Under the call of September 14th, 1863, for four regiments of cavalry, and seven regiments of infantry, commandants of the camps of rendezvous in each Congressional district were instructed to raise five companies of cavalry and seven companies of infantry. These instructions were not carried out, for the reason that the popular arm of service with volunteers, was the cavalry, and in most of the districts the preponderance of enlistments was greatly in favor of the cavalry organizations. As a consequence, when the time came to perfect the regimental organizations, it was found that enough companies were raised in the whole State to form eleven regiments, but of these, five were for cavalry and six for infantry. Authority was afterwards received from the War Department for the acceptance of the additional cavalry regiment in lieu of the infantry regiment failed to be recruited. The Second Congressional District furnished no infantry companies, and the numerical designation of the One Hundred and Twenty-First, intended for the infantry organization from that district, was given to the Ninth Cavalry, (raised in different portions of the State,) and the recruits for cavalry were placed in the Thirteenth Cavalry, One Hundred and Thirty-first, Regiment.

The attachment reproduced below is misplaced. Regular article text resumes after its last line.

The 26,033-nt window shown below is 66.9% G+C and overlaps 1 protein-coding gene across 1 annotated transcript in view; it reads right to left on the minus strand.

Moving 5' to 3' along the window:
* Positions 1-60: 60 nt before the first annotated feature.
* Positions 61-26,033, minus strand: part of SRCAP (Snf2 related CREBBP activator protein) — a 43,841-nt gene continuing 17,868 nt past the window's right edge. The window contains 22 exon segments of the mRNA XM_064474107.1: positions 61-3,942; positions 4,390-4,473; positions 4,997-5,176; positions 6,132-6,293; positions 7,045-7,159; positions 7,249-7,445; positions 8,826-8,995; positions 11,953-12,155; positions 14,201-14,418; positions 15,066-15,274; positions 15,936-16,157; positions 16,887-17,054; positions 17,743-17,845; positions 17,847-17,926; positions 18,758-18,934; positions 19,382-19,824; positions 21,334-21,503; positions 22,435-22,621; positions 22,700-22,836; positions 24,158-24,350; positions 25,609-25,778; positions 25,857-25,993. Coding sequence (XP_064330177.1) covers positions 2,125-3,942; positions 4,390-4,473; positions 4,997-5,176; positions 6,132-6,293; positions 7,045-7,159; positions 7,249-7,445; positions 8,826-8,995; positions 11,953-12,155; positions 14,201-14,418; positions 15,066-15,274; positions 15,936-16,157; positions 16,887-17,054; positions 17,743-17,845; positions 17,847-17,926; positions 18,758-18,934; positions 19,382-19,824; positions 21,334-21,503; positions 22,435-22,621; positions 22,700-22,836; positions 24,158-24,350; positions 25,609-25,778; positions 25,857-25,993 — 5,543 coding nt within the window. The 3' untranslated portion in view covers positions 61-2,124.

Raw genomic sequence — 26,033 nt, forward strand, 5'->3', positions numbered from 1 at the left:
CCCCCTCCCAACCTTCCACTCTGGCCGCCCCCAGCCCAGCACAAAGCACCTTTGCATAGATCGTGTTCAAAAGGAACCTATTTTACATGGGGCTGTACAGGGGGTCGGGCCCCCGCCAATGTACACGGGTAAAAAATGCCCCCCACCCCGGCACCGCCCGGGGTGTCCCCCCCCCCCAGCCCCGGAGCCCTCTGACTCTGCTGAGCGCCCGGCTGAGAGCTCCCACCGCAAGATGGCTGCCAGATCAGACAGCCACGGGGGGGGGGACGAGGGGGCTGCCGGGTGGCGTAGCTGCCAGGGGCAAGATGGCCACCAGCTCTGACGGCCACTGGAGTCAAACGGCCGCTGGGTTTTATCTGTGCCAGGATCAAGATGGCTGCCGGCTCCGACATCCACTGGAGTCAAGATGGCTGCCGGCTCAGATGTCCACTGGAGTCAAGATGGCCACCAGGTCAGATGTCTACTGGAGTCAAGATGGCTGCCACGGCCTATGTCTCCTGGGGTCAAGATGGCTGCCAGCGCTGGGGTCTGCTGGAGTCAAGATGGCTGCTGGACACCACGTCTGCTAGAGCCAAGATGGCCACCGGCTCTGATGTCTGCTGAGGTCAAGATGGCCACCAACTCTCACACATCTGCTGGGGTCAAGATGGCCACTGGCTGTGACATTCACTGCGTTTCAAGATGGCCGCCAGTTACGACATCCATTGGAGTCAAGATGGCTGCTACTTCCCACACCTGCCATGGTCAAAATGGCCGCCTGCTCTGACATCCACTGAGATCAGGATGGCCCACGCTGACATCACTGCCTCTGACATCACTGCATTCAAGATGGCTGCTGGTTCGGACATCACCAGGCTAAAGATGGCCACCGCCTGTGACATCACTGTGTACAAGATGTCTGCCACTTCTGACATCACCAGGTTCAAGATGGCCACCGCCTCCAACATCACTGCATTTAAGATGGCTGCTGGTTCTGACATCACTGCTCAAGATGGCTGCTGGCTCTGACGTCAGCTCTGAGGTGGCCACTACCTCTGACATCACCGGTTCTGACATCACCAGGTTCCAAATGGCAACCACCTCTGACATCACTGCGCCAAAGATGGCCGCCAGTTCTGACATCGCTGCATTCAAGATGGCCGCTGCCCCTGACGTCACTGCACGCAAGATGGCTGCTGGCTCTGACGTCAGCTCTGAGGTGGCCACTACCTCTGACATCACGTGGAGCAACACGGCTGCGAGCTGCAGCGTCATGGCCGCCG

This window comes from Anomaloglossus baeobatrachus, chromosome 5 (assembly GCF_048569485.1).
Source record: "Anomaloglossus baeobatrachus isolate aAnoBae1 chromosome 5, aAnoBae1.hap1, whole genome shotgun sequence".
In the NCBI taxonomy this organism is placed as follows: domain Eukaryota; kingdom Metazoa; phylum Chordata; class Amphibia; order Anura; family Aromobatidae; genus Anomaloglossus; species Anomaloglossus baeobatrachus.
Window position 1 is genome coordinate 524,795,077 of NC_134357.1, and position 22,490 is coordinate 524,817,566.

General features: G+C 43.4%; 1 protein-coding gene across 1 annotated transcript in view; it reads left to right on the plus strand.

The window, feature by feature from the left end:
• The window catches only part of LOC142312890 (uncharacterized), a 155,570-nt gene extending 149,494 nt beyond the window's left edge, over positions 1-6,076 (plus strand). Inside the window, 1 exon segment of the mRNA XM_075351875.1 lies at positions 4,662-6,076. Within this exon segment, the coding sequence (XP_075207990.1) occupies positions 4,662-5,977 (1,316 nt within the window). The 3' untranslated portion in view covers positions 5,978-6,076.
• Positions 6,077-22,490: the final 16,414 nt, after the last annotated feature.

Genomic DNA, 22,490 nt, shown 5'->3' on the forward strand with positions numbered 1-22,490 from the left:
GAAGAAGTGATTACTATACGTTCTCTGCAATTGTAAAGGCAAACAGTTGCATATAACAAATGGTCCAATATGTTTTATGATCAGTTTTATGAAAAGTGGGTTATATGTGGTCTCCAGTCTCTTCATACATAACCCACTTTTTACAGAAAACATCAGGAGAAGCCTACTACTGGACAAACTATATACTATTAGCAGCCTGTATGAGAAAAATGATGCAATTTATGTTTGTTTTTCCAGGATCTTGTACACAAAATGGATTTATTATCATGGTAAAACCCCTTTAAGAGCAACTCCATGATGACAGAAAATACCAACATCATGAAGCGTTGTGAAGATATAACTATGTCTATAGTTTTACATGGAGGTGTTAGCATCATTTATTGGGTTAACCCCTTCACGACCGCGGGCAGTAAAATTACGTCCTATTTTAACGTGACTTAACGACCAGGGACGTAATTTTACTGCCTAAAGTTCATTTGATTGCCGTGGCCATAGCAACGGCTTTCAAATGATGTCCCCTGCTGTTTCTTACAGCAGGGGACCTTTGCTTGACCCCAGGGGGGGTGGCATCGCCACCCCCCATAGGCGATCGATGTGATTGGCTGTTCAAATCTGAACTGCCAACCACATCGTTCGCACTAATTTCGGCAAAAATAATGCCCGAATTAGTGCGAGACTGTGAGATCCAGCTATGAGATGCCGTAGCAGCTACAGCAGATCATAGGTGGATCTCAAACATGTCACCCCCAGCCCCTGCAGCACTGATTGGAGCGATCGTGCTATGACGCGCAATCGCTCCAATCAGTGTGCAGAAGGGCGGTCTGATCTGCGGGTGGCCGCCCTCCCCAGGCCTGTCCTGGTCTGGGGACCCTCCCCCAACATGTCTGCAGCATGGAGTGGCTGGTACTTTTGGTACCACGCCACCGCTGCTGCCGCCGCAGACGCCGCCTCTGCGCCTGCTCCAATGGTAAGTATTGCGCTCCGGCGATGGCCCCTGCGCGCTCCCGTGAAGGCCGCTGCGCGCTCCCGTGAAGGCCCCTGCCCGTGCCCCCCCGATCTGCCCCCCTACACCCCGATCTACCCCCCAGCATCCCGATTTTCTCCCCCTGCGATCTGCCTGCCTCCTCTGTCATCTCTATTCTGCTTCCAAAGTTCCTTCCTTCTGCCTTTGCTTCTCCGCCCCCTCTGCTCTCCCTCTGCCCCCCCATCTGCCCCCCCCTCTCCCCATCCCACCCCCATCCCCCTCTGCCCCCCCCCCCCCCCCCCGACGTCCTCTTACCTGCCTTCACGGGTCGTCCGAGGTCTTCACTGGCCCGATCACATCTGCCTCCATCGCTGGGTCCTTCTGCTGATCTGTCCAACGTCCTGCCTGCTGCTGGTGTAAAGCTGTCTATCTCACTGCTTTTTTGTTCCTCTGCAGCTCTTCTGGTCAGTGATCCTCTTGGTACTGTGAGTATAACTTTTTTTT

The companies for the One Hundred and Twenty-Second Regiment, which were raised in the Third Congressional District, were consolidated with the One Hundred and Twentieth Regiment, directed to be raised in the First Congressional District, and the numerical designation of One Hundred and Twenty-Second Regiment was dropped.